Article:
With a bike that had it all, how could I refuse. I asked the salesman about our options. He said we could put down a small deposit and leave it there until we returned from America. Hot dog! I put up the money, signed the contract, and scooted off with Buffy into birthday bliss.

We got back from America on Thursday. We were too hazy to think about the bike until the weekend. Well, I was at least. Katie remembered before we got on the airplane in Chicago. I managed to convince her to wait until September (Saturday) to get the bike. This both gave us enough time to deal with the jetlag and would put the bill on a new month's accounts.

On Saturday we picked up the bike straight away. Katie was so proud pushing it all around Greenwich and the park. I tried to help her ride it, but pushing the buggy as well proved beyond my talents. Katie didn't seem to mind. She was so proud just pushing it around. Andrew had choir rehearsal, so any further efforts would have to wait until Sunday.

Sunday morning, we all headed out to the park. I reminded Katie that she had once ridden a bike without stabilisers at a friend's house. She remembered and built up her confidence. We then practised on a gentle slope. I held on to her seat, but then she told me to let go! By the end of the day she was riding 200m in a go. She could even go up the gentle slope. We were still pushing her to start, but the hard part was all down to her.

Yesterday (Monday) we went to meet Jean, Anna and Ella on the Heath. Katie wanted to practise her bike some more, and Anna and Ella are already proficient riders (Ella at only 3!) I still needed to push Katie at the start, but she was going all the way between crossroads on her own and was steering beautifully. Then Anna got the idea to teach Katie to start on her own. I don't think I can say enough about Anna's manner. She is just an awesome kid. She has her mother's gentleness, which is a gift I would give everyone if I could. I don't think anyone else could have convinced Katie to listen. Anna just went up and explained how she had learned. If the roles had been reversed, I am half sure Katie would have said something like, "Well I already know how to start on my own!" Not Anna. Anna just demonstrated what had worked for her, and to her credit, Katie really listened. After a few tries Katie got it!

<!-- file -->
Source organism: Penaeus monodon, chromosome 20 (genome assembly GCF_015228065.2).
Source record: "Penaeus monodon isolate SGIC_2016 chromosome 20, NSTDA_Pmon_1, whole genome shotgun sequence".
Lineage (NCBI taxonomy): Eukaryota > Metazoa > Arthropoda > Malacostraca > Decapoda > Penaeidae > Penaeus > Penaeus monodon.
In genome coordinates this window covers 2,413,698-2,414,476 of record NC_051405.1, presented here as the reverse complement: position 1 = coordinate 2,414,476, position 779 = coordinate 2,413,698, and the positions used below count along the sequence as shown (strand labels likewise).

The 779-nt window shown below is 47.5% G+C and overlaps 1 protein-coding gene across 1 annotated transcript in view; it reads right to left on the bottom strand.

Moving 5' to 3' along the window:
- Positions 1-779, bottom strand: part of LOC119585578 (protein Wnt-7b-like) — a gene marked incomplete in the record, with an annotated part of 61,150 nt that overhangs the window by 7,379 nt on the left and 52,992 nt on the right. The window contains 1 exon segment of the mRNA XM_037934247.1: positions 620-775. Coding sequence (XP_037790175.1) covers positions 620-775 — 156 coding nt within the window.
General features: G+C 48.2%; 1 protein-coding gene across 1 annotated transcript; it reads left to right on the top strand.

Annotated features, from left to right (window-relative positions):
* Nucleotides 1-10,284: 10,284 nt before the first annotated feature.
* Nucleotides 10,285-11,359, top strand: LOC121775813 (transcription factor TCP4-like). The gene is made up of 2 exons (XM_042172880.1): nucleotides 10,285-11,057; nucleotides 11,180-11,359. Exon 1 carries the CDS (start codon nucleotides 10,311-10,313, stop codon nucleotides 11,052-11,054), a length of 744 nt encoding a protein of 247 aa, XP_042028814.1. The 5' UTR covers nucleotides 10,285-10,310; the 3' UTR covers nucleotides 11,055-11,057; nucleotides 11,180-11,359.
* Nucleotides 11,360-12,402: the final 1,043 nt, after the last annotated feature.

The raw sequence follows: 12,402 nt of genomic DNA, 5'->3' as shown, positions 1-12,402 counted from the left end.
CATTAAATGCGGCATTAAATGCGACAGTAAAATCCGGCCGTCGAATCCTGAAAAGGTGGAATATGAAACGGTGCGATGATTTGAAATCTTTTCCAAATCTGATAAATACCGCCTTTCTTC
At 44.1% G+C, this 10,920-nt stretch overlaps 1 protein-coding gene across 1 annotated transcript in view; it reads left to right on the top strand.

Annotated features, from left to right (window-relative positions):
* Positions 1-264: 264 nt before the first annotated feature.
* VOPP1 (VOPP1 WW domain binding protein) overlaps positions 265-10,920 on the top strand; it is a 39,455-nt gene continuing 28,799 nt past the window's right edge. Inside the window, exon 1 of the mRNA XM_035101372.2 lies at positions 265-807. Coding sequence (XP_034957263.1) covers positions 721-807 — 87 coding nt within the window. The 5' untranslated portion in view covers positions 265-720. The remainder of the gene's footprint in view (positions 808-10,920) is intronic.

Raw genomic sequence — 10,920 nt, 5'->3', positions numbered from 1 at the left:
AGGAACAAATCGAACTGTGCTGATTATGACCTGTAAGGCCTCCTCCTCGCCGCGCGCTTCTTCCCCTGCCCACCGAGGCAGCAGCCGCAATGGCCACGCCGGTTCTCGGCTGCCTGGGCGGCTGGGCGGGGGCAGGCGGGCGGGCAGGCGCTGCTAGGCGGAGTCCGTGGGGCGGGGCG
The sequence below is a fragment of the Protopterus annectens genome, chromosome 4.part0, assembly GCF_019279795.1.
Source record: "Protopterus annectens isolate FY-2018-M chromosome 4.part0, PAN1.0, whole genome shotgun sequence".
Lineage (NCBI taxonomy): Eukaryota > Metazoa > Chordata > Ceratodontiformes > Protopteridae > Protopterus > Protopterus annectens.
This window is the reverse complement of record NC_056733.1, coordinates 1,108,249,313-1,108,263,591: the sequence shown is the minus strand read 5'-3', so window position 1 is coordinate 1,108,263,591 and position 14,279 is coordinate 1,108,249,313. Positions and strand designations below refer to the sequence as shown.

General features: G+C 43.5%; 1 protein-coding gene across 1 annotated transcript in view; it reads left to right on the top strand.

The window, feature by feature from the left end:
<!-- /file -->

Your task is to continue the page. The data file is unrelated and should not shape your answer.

Now our Katie can ride like the wind. She wants to ride everywhere. She'd ride her bike upstairs to bed if she could. We're heading out to the park as soon as I finish writing this. She can't wait. There's the further possibility of running into school friends today. I just hope Katie can remember some of Anna's kindness and not boast too badly. I think a lot of girls will be riding as well, so Katie won't be the only one.

I thought Katie might be able to cycle to school sometime in the Spring. Now it looks like she'll be able to in the first week! This will definitely help me cope with starting school ten minutes earlier this year. Go Katie! Maybe soon I'll have to get my own bike...

The Little Mermaid guide to growing up

The girls had been watching The Little Mermaid this morning; it was just finishing when I was drinking a cup of coffee. Ariel was kissing the Prince, and I commented to Katie how sweet it was.

After giving this some thought, Katie said:

"But she's sad to be leaving her daddy."

"It's okay - she's got her prince."

"Yes, and everyone has to leave their parents some time."

-- pause --

"Except me. I'm going to live with you when I'm grown up."

"You're welcome to... but will you help us do the cooking, cleaning, tidying up, shopping, paying the bills...?"

"No! That's not fair!" Followed by a major sulk.

Then Mommie asked Katie how much help we got from Katie towards the cooking, cleaning and bills at the moment.


"That's not fair!" Followed by a major (pretend) sulk.

Katie was still grumpy for a moment, then realised she was being teased and started laughing.